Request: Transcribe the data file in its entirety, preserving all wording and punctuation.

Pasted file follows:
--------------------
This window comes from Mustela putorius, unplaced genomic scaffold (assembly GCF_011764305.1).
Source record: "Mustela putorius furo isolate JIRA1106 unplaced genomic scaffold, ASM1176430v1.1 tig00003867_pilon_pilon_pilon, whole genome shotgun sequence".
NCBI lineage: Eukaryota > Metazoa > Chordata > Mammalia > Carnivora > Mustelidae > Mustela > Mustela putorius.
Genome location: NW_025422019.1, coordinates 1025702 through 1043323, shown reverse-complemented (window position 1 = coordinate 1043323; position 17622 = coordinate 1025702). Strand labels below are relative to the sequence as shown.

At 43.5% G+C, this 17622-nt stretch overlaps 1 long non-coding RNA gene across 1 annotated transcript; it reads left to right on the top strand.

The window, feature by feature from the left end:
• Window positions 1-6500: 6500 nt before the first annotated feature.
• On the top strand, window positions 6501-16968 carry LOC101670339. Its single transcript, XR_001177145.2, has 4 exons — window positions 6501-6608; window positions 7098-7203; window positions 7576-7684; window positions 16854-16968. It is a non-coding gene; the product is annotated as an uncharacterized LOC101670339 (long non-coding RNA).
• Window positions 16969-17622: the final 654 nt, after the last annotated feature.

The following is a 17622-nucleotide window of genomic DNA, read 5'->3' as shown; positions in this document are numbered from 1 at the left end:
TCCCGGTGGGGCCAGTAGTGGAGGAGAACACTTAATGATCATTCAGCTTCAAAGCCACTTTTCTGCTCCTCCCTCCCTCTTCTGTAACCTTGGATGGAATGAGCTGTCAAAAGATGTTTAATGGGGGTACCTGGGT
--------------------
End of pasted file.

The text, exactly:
This window comes from Mustela putorius, unplaced genomic scaffold (assembly GCF_011764305.1).
Source record: "Mustela putorius furo isolate JIRA1106 unplaced genomic scaffold, ASM1176430v1.1 tig00003867_pilon_pilon_pilon, whole genome shotgun sequence".
NCBI lineage: Eukaryota > Metazoa > Chordata > Mammalia > Carnivora > Mustelidae > Mustela > Mustela putorius.
Genome location: NW_025422019.1, coordinates 1025702 through 1043323, shown reverse-complemented (window position 1 = coordinate 1043323; position 17622 = coordinate 1025702). Strand labels below are relative to the sequence as shown.

At 43.5% G+C, this 17622-nt stretch overlaps 1 long non-coding RNA gene across 1 annotated transcript; it reads left to right on the top strand.

The window, feature by feature from the left end:
• Window positions 1-6500: 6500 nt before the first annotated feature.
• On the top strand, window positions 6501-16968 carry LOC101670339. Its single transcript, XR_001177145.2, has 4 exons — window positions 6501-6608; window positions 7098-7203; window positions 7576-7684; window positions 16854-16968. It is a non-coding gene; the product is annotated as an uncharacterized LOC101670339 (long non-coding RNA).
• Window positions 16969-17622: the final 654 nt, after the last annotated feature.

The following is a 17622-nucleotide window of genomic DNA, read 5'->3' as shown; positions in this document are numbered from 1 at the left end:
TCCCGGTGGGGCCAGTAGTGGAGGAGAACACTTAATGATCATTCAGCTTCAAAGCCACTTTTCTGCTCCTCCCTCCCTCTTCTGTAACCTTGGATGGAATGAGCTGTCAAAAGATGTTTAATGGGGGTACCTGGGT